The two rectangular Gear Aid TPU Repair Patches measure 76mm x 127mm and have curved corners. This pre-shaping would mean less faff as I wouldn’t have to cut out two identical patches. Curved corners mean less likelihood of the tape peeling. Patches would have to be identical so as to correctly line up with each other when stuck to the opposite sides of the damaged mesh. I would have to put a patch on each side as otherwise the adhesive on a single patch would continue to stick to anything it came in to contact with through the mesh. I bought a 75mm x 500mm roll of PVC adhesive tape in case I did have to shape something bespoke. Note that the PVC is thicker and less flexible than the TPU patches. If the damage had been to the shelter’s ‘solid’ sides, I could potentially have got away with a patch on just one side for a tear, but, again, a hole would require two patches, but not necessarily identical in shape or size.
This is the type of repair job that has to be carried out slowly and carefully. Rush it and I’d end up with rucked mesh and a sticky mess. Spreading the damaged part of my tent I could see I had two holes, one small, the other much larger. Offering a Mesh Patch to the two holes, I reckoned I was in luck and could get away with these circular patches.
Each Gear Aid Mesh Patch measures 76mm diameter and has a ring of tenacious tape around a black mesh circle. The adhesive surface has a silicone release paper covering, that can be individually removed as two semi-circles.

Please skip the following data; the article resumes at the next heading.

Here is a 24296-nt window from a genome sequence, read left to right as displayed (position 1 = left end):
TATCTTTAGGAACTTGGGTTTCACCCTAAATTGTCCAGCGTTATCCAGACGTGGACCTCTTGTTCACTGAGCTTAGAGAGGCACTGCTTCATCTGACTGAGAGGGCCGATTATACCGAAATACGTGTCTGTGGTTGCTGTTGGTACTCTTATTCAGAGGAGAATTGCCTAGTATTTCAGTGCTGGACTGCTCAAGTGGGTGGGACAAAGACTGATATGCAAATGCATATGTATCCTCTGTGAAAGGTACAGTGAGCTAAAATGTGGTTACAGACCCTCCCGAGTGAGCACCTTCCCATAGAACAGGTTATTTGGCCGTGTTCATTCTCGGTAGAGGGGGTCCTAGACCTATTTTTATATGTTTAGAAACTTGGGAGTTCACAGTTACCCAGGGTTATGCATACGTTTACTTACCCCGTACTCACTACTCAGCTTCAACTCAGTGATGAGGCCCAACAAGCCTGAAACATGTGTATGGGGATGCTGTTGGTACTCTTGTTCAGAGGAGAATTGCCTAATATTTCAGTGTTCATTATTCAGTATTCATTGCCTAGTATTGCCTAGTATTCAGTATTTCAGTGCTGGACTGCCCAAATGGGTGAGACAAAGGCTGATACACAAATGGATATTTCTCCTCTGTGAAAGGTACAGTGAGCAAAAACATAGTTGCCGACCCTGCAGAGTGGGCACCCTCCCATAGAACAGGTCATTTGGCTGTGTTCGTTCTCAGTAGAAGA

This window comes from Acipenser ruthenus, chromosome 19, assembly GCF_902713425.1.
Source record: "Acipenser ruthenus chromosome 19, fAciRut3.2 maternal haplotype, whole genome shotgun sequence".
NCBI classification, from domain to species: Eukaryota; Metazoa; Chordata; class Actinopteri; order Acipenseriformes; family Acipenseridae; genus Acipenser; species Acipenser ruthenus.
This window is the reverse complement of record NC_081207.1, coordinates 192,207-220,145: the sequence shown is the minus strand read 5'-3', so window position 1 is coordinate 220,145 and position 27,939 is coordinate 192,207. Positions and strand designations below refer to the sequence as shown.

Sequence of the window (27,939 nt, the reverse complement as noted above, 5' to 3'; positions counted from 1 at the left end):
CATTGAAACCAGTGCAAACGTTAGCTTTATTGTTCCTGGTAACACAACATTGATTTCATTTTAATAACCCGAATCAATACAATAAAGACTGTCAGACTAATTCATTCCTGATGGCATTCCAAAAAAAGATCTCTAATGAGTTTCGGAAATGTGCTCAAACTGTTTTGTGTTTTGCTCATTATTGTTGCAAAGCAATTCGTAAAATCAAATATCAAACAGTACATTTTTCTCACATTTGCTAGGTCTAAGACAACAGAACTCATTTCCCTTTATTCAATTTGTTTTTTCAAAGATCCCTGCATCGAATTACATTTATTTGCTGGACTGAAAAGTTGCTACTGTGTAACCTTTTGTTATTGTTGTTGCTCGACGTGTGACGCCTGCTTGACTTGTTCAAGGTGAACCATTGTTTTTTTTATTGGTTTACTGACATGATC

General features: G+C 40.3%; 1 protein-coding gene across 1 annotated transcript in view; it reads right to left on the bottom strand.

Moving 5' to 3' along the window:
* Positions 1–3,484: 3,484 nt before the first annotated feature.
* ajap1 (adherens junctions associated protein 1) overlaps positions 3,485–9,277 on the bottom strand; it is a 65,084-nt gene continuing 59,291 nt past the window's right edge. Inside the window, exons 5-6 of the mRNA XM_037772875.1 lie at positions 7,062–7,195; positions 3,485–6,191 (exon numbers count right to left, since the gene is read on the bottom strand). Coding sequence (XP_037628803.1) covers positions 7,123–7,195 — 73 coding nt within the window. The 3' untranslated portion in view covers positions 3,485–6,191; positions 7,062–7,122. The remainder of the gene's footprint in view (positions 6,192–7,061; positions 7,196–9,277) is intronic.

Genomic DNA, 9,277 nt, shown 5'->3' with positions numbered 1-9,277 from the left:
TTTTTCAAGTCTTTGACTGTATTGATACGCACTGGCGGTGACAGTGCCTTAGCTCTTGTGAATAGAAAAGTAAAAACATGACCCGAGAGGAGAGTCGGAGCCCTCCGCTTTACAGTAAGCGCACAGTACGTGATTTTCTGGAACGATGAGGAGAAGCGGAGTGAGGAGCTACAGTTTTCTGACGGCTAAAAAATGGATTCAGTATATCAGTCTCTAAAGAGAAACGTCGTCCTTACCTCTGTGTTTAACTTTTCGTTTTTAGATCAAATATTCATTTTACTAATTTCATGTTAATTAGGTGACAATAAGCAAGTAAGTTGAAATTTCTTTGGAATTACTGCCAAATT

The damage to my shelter was cleaned up with a sharp pair of SOG Snippet scissors and, again, the mesh repair patch offered to the damage to ensure it would cover it. I kept the damage as two separate holes and didn’t join them as one large hole just to try and preserve as much integrity in the mesh side as I could.
The adhesive on these patches is particularly aggressive and care had to be taken with sticking on the first patch, inside the damage. Any rucking of the mesh at this time would result in a messy job and strained material when the tent is erected. Moistened fingers will help prevent them sticking to the adhesive, but I never bothered.
Happy with the first patch, the second was then stuck down on the other side. Taking great care to correctly line up the two identically shaped adhesive discs. It was simplest to remove just one semi-circle covering from the adhesive, only removing the second once it was correctly half stuck down. Then it was just a case of pressing the two sides together and ensuring there is a decent bond through the mesh. The remaining tape has gone into the gear locker, ready for any further, hopefully never to be realised, damage.
“our non-gloss matte finish is almost invisible, eliminating the need to match colours on fabric and other materials”Gear Aid/McNett
Gear Aid call this tape ‘almost transparent’ and ‘almost invisible’. I wouldn’t go that far. Opaque would be a better description. This is not an invisible repair. Where the tape has been machine cut there is a tacky edge around the edges and that continues to stick to anything around, so I just dusted it with talc which removed that problem. Job done.
Another TPOTC entry bookmarked!
These things seem pretty darn good. Might have to get myself some.
Thanks for the very detailed review, Jools!